Abramovich bought Chelsea in 10 minutes, says ex-CEO Trevor Birch

The Blues' former chief executive believes the Russian billionaire's purchase of the the west London club represents one of "the biggest changes" in English football

Chelsea’s former chief executive Trevor Birch has revealed that the deal for Roman Abramovich to buy the club back in 2003 only took 10 minutes.

As well as detailing the super-quick time it took for the Russian to take over, Birch also spoke of how the Blues spent over €160 million on new players in the first six weeks after Abramovich’s arrival.

He told the London Evening Standard: "Abramovich didn’t speak English [when the pair first met]. There was an interpreter. I wasn’t totally convinced he was the real thing. I had googled him but he just didn’t appear anywhere.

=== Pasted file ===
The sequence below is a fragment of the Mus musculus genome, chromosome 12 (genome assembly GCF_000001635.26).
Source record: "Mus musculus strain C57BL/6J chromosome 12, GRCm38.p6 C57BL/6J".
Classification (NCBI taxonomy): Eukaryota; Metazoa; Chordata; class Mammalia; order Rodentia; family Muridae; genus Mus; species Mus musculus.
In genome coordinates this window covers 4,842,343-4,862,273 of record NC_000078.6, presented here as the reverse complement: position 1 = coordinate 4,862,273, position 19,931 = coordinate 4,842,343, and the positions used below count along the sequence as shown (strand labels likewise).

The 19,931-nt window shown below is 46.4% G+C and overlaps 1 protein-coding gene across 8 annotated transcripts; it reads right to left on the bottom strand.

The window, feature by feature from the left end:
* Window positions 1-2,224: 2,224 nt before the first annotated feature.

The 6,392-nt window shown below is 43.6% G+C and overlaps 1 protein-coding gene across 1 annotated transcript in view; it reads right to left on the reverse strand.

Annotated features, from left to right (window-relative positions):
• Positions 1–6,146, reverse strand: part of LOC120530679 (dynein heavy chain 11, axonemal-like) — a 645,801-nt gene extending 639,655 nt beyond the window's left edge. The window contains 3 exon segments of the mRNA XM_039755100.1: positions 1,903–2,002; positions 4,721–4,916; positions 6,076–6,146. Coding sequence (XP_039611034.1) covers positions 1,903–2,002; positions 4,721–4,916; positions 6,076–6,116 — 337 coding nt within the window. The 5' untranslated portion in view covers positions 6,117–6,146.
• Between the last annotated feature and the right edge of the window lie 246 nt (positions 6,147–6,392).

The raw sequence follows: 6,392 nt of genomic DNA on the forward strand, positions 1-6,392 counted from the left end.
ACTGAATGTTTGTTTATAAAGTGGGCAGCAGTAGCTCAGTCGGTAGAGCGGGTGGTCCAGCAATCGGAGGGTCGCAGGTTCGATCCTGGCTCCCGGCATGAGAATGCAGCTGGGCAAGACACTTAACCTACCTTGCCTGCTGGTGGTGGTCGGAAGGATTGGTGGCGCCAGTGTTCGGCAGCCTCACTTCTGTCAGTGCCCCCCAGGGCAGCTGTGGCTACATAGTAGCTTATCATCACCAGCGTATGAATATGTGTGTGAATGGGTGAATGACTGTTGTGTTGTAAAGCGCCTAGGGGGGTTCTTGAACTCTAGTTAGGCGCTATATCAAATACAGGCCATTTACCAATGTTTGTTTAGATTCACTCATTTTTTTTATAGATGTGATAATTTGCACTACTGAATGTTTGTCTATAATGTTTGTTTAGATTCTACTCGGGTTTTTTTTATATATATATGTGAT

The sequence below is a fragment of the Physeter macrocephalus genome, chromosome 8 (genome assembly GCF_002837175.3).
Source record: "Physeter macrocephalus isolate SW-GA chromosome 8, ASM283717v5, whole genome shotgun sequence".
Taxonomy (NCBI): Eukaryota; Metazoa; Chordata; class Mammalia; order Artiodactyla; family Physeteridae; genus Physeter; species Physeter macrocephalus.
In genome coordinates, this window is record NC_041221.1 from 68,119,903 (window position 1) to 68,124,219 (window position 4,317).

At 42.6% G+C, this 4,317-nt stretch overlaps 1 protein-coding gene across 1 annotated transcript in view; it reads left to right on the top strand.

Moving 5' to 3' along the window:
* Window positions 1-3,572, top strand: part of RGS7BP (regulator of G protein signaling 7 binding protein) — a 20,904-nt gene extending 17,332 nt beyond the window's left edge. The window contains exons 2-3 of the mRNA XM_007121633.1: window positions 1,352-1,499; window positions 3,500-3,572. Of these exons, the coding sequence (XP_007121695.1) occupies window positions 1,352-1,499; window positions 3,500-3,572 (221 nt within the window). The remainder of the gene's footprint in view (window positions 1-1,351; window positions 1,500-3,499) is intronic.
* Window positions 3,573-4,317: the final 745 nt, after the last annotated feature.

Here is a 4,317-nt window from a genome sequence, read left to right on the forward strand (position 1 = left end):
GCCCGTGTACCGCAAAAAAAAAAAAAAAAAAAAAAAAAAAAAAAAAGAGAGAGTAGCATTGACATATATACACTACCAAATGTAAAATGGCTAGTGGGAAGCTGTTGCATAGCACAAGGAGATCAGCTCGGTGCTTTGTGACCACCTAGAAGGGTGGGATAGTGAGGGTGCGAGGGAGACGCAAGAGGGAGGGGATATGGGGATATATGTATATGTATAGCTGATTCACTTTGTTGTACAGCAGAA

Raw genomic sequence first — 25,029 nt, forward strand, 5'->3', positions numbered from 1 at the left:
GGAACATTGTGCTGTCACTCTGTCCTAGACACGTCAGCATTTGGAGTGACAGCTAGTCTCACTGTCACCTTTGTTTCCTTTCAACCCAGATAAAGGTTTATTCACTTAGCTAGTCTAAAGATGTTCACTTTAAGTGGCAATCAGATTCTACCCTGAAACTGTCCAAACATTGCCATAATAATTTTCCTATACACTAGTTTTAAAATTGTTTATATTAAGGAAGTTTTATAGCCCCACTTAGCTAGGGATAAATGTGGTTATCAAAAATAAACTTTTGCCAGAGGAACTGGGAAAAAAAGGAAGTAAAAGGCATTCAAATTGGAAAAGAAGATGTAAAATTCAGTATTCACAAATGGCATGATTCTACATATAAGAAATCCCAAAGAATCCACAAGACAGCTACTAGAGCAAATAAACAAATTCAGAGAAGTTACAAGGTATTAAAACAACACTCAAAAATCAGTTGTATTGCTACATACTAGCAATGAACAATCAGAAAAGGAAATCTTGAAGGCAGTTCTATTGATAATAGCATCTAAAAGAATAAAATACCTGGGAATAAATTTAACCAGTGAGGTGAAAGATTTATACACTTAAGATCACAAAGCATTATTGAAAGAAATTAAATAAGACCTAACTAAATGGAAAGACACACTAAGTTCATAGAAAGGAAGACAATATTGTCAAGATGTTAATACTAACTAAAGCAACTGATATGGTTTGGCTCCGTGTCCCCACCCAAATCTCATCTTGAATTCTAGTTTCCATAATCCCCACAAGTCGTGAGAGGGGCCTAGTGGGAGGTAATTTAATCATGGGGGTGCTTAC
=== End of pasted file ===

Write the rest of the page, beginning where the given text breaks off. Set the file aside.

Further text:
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"Nobody knew anything about him. So I wasn’t sure whether it was a scene from Candid Camera and that suddenly Jeremy Beadle was going to jump out at me.

"But we did the deal in 10 minutes, nothing like that had ever happened. I don’t think people appreciated what a game changer it was. I suggested he spent £20m [€23m] on players. He spent £140m [€165m] in six weeks, the biggest change I’ve seen in English football."

Birch had hoped to advice Abramovich on the right approach to take, and advocated steady investment and lower ticket prices, but his ideas were ignored and he soon departed the club.

He continued: "I said to [Abramovich]: 'Look, you're living every supporter's dream. Why not allow them to share in that dream and therefore, at one fell swoop, just reduce the season-ticket prices? So it announces your arrival with a bang and supporters from every other club would wish they had an owner like you.’

"What I thought Chelsea should try was to become everybody’s favourite second team. There are certain ways that you need to act to gain that kind of affection from people. I was voted down. They said, 'We're going to run it as a business, break even and be the biggest club.'

"How ironic given the hundreds of millions in losses. The stance he took rubbed the neutrals up the wrong way.